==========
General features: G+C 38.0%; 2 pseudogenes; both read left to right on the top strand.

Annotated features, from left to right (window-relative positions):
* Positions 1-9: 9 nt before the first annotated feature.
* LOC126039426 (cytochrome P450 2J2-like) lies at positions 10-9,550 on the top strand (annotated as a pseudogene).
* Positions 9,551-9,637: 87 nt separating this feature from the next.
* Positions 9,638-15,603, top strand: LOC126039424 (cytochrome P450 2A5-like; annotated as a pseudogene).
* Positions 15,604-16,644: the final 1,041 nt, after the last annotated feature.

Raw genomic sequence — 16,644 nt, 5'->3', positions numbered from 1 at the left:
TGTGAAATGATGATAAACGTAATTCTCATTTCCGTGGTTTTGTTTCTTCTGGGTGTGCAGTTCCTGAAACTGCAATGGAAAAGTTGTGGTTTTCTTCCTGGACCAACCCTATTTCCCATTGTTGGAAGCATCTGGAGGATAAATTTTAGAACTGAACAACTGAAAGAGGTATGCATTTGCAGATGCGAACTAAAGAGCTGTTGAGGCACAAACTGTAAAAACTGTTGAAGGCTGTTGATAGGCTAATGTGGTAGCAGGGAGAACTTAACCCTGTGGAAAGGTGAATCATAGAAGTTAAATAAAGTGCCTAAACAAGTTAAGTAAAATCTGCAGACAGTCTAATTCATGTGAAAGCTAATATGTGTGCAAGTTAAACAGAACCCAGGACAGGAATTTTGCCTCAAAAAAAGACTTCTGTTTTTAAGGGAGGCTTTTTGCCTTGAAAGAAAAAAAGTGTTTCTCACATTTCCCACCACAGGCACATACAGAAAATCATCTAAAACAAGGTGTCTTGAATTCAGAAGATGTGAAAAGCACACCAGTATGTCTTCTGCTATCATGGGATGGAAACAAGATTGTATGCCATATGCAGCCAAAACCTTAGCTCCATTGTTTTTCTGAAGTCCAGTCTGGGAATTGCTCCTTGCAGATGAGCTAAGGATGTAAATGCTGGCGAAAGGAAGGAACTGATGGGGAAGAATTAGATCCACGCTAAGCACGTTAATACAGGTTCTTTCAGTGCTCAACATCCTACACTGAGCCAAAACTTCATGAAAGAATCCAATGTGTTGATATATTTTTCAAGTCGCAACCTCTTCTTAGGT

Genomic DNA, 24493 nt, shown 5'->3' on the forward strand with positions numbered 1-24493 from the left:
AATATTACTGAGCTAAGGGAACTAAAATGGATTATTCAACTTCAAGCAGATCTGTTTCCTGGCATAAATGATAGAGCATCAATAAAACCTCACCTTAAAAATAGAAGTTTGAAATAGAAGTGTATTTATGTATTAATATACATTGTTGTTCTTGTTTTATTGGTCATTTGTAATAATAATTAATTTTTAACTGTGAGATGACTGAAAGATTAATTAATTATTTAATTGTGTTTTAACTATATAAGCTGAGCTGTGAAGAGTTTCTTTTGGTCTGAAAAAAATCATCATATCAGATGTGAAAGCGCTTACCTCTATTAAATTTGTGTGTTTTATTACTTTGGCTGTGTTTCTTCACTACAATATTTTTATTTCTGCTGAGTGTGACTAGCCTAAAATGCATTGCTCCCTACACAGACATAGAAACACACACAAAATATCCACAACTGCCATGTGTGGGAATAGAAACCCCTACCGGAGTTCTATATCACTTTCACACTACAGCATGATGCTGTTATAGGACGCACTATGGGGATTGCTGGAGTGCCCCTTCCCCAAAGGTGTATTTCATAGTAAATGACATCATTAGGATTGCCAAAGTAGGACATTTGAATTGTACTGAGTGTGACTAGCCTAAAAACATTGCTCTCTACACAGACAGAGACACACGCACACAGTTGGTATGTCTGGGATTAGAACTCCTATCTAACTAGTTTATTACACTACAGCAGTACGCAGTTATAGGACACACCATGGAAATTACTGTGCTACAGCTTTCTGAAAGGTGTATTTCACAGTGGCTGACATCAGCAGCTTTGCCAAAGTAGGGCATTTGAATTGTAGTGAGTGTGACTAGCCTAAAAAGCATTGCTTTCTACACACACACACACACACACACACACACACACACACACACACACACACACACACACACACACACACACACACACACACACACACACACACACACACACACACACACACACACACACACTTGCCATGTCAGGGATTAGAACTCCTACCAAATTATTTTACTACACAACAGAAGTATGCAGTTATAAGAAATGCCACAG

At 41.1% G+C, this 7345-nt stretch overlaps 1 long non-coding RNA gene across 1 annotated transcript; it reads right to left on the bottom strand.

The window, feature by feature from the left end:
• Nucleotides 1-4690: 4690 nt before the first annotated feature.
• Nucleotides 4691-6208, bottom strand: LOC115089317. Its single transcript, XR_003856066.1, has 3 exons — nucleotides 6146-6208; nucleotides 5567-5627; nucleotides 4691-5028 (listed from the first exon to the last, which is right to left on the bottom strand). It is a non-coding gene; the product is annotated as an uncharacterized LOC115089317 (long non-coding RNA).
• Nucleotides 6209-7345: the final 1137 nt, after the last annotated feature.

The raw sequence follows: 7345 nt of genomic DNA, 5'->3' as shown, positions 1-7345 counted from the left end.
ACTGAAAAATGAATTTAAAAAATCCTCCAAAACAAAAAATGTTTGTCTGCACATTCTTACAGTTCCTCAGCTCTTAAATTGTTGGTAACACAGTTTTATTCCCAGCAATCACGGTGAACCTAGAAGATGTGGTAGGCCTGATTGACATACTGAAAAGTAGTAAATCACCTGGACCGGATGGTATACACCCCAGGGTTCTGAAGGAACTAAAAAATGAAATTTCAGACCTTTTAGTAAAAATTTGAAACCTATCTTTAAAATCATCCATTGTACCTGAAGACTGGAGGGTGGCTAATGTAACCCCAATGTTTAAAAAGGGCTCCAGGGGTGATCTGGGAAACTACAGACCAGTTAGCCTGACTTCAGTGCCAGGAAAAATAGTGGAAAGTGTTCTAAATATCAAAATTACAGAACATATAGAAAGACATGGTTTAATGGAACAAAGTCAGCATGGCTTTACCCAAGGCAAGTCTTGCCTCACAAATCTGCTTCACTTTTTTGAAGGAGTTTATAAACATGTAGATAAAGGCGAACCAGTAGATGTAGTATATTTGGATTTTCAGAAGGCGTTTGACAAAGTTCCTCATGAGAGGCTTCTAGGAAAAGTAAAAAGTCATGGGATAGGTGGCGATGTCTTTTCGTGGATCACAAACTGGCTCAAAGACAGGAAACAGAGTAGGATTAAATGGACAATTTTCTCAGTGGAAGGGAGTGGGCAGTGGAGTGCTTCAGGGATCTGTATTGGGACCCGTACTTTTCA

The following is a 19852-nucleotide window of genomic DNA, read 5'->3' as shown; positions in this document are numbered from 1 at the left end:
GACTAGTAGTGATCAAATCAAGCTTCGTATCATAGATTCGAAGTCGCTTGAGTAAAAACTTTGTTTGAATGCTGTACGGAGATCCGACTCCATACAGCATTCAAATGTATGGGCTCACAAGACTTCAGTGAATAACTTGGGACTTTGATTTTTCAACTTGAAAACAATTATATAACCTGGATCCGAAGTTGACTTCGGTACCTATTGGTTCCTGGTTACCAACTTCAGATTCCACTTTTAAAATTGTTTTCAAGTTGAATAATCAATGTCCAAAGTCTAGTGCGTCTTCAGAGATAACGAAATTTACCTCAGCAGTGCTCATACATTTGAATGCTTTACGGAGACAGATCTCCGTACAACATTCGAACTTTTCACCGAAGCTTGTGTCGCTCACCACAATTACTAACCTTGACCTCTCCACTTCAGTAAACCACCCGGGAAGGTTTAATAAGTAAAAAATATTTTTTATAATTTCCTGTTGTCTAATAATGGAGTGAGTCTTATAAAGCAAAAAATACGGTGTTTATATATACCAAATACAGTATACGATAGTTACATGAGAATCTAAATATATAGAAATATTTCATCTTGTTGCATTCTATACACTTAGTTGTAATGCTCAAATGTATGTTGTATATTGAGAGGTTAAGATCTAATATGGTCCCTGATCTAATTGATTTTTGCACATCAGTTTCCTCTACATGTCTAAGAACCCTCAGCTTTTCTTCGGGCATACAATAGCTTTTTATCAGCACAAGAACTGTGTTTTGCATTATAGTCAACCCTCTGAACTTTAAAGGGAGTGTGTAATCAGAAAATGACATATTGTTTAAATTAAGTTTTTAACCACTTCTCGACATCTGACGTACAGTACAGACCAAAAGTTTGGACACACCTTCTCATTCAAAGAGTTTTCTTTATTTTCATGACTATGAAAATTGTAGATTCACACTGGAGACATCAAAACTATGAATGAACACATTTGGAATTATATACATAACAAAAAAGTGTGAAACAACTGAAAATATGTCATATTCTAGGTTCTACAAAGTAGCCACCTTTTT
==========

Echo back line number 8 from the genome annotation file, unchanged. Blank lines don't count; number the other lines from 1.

Raw genomic sequence — 16,644 nt, 5'->3', positions numbered from 1 at the left: